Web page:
The Public Opinion Quarterly research tried to address #1 by looking at how often different outlets covered different broad categories of topics (and they didn’t find large differences across outlets), but I don’t think that addresses the concern. For example, I have not seen people accuse one outlet or another of just not talking about abortion. It’s about which abortion-related stories they cover and how they talk about the issue. The great reluctance of most outlets to talk about the Kermit Gosnell scandal is a prime example of this. It’s my impression that a whole lot more people have heard of Dr. Tiller, the abortion provider who was murdered by a gun man, than have heard of Dr. Gosnell, the abortion provider who snipped the spinal cords of newborns and was found guilty of murder.

And that doesn’t even get into more subtle language differences, like “pro-choice” versus “anti-abortion” or, worse, “anti-choice,” or like describing a pro-life walk that draws hundreds of thousands of people as being comprised of “thousands,” a downplay of two orders of magnitude. Those are very small details, right? But they add up, and I don’t know of any research that measures this or even how it could–although I think Gallup kind of touched on it when they found that almost everyone, including pro-lifers, underestimated how many Americans are pro-life.

I don’t think the topic of abortion is the exception here. And I think the aggregate bias is pretty clear to, well, most people who aren’t Democrats/leftists. Perhaps you can dismiss the frequent conservative suspicion of the mainstream media as conservatives all being duped by conservative media, but that doesn’t explain why independents have shown similar levels of distrust, or why more than six-in-ten Democratic and independent voters believed most journalists were “pulling for Obama” in 2008.

Fighting Poverty with the EITC

“The Earned Income Tax Credit isn’t super well-known,” writes Vox,

but it’s one of the best tools the federal government has for fighting poverty. It functions as a wage subsidy for the working poor, providing an average of $2,982 a year to families with children come tax season. The results are impressive. According to the Census Bureau, refundable tax credits like the EITC and the similarly structured Child Tax Credit cut the poverty rate (correctly measured) by 3 percentage points in 2013 — that’s 9.4 million people kept out of poverty.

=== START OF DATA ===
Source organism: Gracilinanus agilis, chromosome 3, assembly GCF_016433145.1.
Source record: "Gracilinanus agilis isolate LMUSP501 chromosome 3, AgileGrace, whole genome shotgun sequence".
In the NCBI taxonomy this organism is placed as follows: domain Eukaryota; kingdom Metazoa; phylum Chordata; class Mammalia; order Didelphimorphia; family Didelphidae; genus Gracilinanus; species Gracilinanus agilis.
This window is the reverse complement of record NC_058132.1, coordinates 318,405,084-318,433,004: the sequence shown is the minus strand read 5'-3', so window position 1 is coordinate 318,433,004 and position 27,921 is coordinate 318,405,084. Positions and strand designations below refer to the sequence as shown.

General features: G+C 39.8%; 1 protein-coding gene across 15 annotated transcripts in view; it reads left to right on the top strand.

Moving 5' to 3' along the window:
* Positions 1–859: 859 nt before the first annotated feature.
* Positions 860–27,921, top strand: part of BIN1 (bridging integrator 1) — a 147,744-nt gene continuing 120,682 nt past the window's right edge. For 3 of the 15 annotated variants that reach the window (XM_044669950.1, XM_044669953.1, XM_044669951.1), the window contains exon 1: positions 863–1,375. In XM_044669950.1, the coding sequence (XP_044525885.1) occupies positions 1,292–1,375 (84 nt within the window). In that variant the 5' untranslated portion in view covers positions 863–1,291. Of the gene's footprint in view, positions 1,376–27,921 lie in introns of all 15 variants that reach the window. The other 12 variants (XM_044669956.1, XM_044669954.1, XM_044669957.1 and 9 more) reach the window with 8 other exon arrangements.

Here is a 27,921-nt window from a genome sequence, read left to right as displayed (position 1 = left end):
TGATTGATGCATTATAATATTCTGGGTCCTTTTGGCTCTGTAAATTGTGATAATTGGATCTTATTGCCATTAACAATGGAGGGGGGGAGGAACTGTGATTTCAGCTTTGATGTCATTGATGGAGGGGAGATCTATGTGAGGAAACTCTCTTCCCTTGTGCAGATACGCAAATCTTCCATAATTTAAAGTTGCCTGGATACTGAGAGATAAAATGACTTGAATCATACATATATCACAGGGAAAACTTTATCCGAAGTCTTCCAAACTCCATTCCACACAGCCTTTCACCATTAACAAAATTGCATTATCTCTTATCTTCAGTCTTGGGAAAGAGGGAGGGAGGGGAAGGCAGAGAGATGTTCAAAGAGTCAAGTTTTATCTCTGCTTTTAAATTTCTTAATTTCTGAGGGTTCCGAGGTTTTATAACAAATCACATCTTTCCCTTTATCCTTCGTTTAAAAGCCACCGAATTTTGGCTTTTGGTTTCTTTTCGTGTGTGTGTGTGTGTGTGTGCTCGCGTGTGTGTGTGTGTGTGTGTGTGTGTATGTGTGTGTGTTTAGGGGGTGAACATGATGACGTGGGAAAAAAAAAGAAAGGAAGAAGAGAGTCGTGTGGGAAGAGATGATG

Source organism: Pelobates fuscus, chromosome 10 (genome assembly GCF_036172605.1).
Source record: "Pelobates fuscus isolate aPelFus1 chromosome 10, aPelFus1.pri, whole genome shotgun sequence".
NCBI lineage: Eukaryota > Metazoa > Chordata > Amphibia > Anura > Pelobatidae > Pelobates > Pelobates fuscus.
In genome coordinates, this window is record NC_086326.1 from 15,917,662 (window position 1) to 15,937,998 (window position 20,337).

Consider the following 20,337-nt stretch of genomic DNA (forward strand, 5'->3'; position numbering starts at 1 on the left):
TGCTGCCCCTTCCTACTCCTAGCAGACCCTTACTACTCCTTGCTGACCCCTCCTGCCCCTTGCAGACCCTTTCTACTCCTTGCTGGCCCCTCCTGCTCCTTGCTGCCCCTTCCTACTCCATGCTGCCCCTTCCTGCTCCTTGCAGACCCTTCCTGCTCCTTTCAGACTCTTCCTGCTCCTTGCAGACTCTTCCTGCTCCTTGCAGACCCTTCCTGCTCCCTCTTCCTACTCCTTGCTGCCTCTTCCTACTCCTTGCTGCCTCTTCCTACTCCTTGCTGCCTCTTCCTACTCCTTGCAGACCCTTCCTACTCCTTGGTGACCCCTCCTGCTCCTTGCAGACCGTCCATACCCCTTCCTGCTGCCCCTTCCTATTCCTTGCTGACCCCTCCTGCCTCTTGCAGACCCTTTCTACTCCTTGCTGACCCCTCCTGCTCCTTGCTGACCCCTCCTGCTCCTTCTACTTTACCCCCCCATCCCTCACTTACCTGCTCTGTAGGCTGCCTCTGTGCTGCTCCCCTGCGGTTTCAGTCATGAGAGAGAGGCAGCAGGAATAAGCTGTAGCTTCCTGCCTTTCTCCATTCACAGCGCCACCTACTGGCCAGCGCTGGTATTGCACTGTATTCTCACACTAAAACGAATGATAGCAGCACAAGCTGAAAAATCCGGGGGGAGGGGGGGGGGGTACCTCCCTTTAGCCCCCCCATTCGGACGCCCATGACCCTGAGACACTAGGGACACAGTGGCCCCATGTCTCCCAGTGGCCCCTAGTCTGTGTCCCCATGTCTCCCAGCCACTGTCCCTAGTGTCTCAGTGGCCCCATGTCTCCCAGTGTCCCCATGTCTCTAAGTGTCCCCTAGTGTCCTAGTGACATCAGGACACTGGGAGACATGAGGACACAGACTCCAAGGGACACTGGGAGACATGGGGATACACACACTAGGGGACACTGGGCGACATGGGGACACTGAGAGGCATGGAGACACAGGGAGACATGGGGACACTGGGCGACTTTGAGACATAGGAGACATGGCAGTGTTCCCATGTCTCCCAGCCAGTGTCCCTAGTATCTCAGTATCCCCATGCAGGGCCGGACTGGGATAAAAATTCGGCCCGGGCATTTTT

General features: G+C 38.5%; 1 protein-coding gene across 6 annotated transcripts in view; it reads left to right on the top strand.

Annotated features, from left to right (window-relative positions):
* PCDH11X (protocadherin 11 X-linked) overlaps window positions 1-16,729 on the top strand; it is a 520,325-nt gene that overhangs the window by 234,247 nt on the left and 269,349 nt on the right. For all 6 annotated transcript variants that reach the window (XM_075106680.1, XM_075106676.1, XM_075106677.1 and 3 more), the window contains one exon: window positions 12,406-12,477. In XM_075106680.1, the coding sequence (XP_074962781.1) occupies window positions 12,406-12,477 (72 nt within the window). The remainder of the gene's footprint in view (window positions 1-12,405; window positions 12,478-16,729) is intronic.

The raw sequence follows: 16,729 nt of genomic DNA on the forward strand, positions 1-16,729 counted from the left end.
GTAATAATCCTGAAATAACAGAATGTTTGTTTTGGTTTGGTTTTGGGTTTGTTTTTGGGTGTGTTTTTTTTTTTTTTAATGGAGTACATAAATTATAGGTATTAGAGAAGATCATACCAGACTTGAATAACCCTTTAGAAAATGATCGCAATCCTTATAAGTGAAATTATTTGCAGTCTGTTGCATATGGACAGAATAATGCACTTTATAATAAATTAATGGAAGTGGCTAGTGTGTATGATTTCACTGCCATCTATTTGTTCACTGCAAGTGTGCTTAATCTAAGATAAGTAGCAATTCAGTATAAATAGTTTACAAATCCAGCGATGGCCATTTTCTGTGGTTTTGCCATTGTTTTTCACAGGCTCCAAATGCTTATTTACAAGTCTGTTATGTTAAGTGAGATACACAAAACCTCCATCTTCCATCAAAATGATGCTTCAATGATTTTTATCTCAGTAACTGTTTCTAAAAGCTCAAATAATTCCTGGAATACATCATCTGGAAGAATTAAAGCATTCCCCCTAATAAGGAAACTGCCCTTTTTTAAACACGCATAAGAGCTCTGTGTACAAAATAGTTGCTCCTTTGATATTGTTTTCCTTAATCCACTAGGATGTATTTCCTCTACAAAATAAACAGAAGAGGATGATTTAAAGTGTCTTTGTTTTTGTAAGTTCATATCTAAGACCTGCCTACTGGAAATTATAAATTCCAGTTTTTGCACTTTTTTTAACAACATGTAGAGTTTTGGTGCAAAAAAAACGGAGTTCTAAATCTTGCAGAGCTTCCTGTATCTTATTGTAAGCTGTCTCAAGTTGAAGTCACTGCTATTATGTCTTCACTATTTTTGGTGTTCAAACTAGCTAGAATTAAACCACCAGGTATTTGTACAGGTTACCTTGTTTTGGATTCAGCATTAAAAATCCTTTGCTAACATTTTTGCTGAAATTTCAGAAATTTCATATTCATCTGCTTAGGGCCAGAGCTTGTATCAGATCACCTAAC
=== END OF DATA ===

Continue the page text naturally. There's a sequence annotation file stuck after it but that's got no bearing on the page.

But a [2015] study suggests that even that is an underestimate. UC Berkeley economist Hilary Hoynes and the Treasury Department’s Ankur Patel find that the EITC might be twice as effective at fighting poverty as the census estimate suggests.

How so?:

Hoynes and Patel focus on the credit’s effect on single women with children, the single biggest group of recipients. It’s well-known that the EITC encourages nonworking single moms and dads to enter the workforce; an analysis by the Center on Budget and Policy Priorities found that EITC brought more single mothers into the workforce in the 1990s than welfare reform did. That means that it boosts income not just by giving people money, but by getting people to work more and bring in more in wages. These increased wages can reduce income in other ways, such as by making people ineligible for programs like food stamps, but on the whole it boosts pay.

Hoynes and Patel find that bringing this effect into the analysis doubles the number of people lifted out of poverty by the EITC. The expansion of the EITC included in Bill Clinton’s 1993 budget reduced the share of people under the poverty line by 7.9 percent. That’s much more than you’d find in an analysis that doesn’t take the EITC’s effect on employment into account.


Hoynes nicely summarizes these findings in a 2016 policy brief. In short,

  • “The EITC is the cornerstone of U.S. anti-poverty policy. It is the largest anti-poverty program for children in the US. Together with the Child Tax Credit (CTC), the EITC removed 4.8 million children from poverty in 2015. It is also the second largest anti-poverty program for the population as a whole. Together with the CTC, the EITC lifted a total of 9.2 million people out of poverty in 2015. Only Social Security removes more people from poverty” (pgs. 2-3).
  • The EITC “lowered mother’s risk of cardiovascular disease, metabolic disorder and inflammations, and improved their mental health. The expansion also led to a reduction in smoking among single mothers with children” (pg. 4).
  • The EITC also “reduced the incidence of low birth weight…and increased mean birth weight” (pg. 4).
  • “The EITC raises both math and reading test scores in elementary and secondary schooling” (pg. 5).
  • “The EITC is associated with higher rates of high school completion (or GED) and also higher college attendance rates. This in turn translates into better employment outcomes and higher earnings” (pg. 5).

Worth looking at.

Still Think There’s a Threat?: Immigrant-Linked Terrorism

I’ve written before about the (un)likelihood of dying at the hands of a foreign terrorist here on American soil. But for kicks, let’s drive the point home a little more. As Vox reports,

To put [the Cato Institute’s numbers] in perspective, I’ve produced the following chart, which compares the average annual likelihood of American pedestrians being hit by a railway vehicle, dying due to their own clothes melting or lighting on fire, and being killed in a terrorist attack perpetrated by an immigrant. It’s quite revealing:

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Even better, you have a higher chance of winning the lottery or being struck by lightning than being killed by a refugee in a terrorist attack:

Here’s hoping we can all get a grip.

The Return of the Anti-War Left?: The Carnage of Drone Warfare